As part of a brokered cease-fire between the Syrian rebels and the Assad government, some 2,000 opposition fighters in Homs will depart the city. The BBC reports:
The BBC’s Paul Wood in Beirut says the rebel fighters and their families were sad and bitter as they said goodbye to a place they swore they would never leave.They buckled finally, our correspondent adds, after the government’s forces employed the tactic of what some Syrian army officers called “surrender or starve”.“The rest of the world failed us,” one activist told the BBC as he prepared to leave.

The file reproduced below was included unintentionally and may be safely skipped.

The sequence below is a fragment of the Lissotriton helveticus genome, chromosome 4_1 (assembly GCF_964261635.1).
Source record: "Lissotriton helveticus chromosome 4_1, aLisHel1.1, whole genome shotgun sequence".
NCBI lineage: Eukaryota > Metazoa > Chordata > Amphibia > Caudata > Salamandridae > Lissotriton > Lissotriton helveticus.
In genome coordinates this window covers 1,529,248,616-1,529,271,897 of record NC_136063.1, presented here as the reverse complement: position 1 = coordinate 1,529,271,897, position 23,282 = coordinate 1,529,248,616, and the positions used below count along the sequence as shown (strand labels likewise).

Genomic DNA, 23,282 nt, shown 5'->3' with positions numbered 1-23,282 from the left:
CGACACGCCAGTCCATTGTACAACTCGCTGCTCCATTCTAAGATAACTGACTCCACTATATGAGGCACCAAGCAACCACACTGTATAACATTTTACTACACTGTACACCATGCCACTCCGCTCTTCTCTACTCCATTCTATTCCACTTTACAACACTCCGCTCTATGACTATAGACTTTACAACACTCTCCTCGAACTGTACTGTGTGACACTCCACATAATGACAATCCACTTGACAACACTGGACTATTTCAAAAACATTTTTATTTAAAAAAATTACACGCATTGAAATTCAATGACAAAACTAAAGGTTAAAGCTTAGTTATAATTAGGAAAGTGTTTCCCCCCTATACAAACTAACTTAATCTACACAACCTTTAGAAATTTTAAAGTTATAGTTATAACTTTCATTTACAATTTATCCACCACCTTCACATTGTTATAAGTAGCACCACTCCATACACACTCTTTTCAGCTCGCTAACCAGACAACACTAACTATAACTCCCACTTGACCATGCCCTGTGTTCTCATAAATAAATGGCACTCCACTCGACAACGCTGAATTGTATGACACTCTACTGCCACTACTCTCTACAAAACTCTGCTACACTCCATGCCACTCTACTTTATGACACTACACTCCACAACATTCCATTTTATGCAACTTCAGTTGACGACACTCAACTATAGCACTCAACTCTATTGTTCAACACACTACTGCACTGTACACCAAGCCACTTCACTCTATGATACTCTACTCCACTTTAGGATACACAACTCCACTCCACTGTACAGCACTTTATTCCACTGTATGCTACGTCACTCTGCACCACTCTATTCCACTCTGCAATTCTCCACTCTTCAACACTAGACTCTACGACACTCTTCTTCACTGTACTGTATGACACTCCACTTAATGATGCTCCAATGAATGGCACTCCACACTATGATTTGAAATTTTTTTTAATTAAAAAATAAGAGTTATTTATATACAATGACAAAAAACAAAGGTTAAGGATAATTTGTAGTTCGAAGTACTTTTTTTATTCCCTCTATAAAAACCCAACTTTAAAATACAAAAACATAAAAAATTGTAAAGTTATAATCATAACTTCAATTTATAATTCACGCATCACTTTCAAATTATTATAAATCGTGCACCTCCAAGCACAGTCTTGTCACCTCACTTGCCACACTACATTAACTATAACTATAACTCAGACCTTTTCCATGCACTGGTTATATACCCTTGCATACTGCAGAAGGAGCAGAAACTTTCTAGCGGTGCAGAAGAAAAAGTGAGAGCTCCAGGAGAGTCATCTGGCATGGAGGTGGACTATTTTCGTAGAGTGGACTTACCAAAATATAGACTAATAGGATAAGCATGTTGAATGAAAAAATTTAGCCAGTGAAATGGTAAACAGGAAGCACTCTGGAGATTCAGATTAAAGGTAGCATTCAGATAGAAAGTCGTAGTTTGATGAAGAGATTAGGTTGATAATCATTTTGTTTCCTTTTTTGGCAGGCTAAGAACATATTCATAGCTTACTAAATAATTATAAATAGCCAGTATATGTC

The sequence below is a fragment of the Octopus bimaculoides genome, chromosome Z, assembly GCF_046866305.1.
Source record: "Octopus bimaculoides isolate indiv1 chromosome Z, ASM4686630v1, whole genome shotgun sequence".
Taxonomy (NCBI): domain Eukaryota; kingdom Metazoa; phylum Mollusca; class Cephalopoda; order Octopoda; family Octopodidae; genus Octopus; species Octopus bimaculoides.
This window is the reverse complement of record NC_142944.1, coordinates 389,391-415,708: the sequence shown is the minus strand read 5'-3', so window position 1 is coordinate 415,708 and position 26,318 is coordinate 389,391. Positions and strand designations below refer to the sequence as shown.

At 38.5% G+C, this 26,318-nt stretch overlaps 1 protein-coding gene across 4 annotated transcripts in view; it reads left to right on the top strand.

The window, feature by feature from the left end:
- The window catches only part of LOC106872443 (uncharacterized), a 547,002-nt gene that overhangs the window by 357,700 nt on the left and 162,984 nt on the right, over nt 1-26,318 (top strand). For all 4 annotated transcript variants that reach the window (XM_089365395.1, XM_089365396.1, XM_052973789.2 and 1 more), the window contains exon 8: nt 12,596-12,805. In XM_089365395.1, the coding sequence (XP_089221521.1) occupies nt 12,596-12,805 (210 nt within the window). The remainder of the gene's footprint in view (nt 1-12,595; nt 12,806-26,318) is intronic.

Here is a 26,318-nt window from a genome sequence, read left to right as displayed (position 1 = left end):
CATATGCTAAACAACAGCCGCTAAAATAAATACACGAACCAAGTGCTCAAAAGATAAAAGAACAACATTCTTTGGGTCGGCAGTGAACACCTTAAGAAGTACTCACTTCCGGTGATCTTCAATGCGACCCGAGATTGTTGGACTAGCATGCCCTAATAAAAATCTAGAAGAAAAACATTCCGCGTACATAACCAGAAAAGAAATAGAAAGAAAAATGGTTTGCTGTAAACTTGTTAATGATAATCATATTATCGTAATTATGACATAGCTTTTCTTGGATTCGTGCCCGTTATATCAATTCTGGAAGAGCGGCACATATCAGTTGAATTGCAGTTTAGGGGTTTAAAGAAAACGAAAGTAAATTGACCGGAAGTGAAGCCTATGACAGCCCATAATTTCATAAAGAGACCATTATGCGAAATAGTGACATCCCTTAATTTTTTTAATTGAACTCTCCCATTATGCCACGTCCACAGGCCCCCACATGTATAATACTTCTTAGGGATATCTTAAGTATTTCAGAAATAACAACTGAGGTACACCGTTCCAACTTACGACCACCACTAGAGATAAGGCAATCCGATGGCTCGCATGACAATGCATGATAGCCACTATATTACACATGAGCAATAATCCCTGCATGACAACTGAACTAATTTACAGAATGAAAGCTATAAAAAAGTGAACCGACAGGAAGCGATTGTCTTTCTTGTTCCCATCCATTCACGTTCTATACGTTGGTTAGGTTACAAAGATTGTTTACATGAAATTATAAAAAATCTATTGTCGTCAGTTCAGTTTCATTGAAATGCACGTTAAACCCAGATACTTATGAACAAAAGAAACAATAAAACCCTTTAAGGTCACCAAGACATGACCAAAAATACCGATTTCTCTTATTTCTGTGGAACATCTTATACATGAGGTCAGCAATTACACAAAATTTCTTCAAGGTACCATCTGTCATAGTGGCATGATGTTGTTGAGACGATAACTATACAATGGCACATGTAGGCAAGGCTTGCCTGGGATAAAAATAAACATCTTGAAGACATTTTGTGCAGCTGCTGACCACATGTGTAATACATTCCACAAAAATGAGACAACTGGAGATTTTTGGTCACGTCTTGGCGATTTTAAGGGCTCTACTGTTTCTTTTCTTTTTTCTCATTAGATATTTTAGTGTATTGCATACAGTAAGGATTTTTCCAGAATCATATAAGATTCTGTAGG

A video shows what appear to be rebels boarding a green bus, led by police in body armor. Another shows a caravan of the same buses, their window blinds down, driving down a road that apparently leads out of the city. While parts of the opposition are opposed to the deal, mainly the hardline Islamists, it appears that most of the rebels in Homs are going along with the evacuation, however begrudgingly. Under the agreement, rebels will also release prisoners in Aleppo and Latakia, and allow aid into pro-Assad towns under siege by the opposition.Homs has been a major front in Syria’s civil war. The city was one of the first areas to see protests during the 2011 uprising. A 2012 attack on Baba Amr in southeastern Homs marked the first use of heavy artillery by the government. For three years rebels have controlled most of Homs. But a government blockade on food and aid into Homs seems to have been the final straw for the rebels there.The regime is touting the deal as proof that it has the upper hand and can bring the chaos under control. The Syrian Tourism Minister even forecast a “prosperous tourist season” yesterday. Next month, the country will have Presidential elections. Assad’s fate is still an open question. But no one can deny that after so much blood spilt over Homs, its loss will be a hard hit to morale for the opposition.